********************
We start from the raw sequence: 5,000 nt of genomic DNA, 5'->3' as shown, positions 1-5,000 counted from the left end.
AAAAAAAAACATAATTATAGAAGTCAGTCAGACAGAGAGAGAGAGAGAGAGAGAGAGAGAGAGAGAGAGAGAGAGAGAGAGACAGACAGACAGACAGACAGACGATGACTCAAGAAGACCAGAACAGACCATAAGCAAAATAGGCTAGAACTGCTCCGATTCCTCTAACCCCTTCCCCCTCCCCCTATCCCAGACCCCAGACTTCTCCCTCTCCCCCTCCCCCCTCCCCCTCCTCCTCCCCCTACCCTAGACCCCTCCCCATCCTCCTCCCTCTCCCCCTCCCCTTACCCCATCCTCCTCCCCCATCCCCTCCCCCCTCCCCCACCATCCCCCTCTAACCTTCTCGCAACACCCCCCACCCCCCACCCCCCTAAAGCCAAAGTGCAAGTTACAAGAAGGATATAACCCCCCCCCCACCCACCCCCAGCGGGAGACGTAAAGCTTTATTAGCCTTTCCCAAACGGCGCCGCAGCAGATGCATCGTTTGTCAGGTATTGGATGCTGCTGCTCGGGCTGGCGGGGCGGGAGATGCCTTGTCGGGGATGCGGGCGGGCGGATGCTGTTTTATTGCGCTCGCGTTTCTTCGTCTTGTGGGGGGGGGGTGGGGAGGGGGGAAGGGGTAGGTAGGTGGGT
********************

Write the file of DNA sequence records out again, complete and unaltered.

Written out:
We start from the raw sequence: 5,000 nt of genomic DNA, 5'->3' as shown, positions 1-5,000 counted from the left end.
AAAAAAAAACATAATTATAGAAGTCAGTCAGACAGAGAGAGAGAGAGAGAGAGAGAGAGAGAGAGAGAGAGAGAGAGAGAGACAGACAGACAGACAGACAGACGATGACTCAAGAAGACCAGAACAGACCATAAGCAAAATAGGCTAGAACTGCTCCGATTCCTCTAACCCCTTCCCCCTCCCCCTATCCCAGACCCCAGACTTCTCCCTCTCCCCCTCCCCCCTCCCCCTCCTCCTCCCCCTACCCTAGACCCCTCCCCATCCTCCTCCCTCTCCCCCTCCCCTTACCCCATCCTCCTCCCCCATCCCCTCCCCCCTCCCCCACCATCCCCCTCTAACCTTCTCGCAACACCCCCCACCCCCCACCCCCCTAAAGCCAAAGTGCAAGTTACAAGAAGGATATAACCCCCCCCCCACCCACCCCCAGCGGGAGACGTAAAGCTTTATTAGCCTTTCCCAAACGGCGCCGCAGCAGATGCATCGTTTGTCAGGTATTGGATGCTGCTGCTCGGGCTGGCGGGGCGGGAGATGCCTTGTCGGGGATGCGGGCGGGCGGATGCTGTTTTATTGCGCTCGCGTTTCTTCGTCTTGTGGGGGGGGGGTGGGGAGGGGGGAAGGGGTAGGTAGGTGGGT